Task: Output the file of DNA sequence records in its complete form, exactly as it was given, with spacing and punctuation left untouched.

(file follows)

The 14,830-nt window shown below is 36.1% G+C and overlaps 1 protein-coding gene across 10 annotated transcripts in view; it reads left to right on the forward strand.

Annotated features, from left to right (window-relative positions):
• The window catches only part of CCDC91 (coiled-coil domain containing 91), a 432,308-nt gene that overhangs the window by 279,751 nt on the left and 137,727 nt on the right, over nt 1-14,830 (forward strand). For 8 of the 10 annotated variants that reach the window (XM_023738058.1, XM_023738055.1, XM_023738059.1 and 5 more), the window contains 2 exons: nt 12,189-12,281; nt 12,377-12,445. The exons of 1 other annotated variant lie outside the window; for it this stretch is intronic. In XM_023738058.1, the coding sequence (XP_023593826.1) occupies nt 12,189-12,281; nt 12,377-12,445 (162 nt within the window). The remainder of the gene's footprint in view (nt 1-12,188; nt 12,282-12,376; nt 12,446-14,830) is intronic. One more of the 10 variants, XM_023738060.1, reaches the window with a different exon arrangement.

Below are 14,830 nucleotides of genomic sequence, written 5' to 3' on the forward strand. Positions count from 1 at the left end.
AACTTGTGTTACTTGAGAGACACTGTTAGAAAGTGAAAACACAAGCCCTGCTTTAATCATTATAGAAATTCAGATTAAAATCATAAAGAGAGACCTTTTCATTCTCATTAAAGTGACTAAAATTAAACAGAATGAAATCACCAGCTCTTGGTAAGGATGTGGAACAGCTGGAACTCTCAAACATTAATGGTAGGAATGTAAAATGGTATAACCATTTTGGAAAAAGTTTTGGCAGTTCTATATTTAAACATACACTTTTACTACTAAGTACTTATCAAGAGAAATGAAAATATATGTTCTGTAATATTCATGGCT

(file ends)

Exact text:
The 14,830-nt window shown below is 36.1% G+C and overlaps 1 protein-coding gene across 10 annotated transcripts in view; it reads left to right on the forward strand.

Annotated features, from left to right (window-relative positions):
• The window catches only part of CCDC91 (coiled-coil domain containing 91), a 432,308-nt gene that overhangs the window by 279,751 nt on the left and 137,727 nt on the right, over nt 1-14,830 (forward strand). For 8 of the 10 annotated variants that reach the window (XM_023738058.1, XM_023738055.1, XM_023738059.1 and 5 more), the window contains 2 exons: nt 12,189-12,281; nt 12,377-12,445. The exons of 1 other annotated variant lie outside the window; for it this stretch is intronic. In XM_023738058.1, the coding sequence (XP_023593826.1) occupies nt 12,189-12,281; nt 12,377-12,445 (162 nt within the window). The remainder of the gene's footprint in view (nt 1-12,188; nt 12,282-12,376; nt 12,446-14,830) is intronic. One more of the 10 variants, XM_023738060.1, reaches the window with a different exon arrangement.

Below are 14,830 nucleotides of genomic sequence, written 5' to 3' on the forward strand. Positions count from 1 at the left end.
AACTTGTGTTACTTGAGAGACACTGTTAGAAAGTGAAAACACAAGCCCTGCTTTAATCATTATAGAAATTCAGATTAAAATCATAAAGAGAGACCTTTTCATTCTCATTAAAGTGACTAAAATTAAACAGAATGAAATCACCAGCTCTTGGTAAGGATGTGGAACAGCTGGAACTCTCAAACATTAATGGTAGGAATGTAAAATGGTATAACCATTTTGGAAAAAGTTTTGGCAGTTCTATATTTAAACATACACTTTTACTACTAAGTACTTATCAAGAGAAATGAAAATATATGTTCTGTAATATTCATGGCT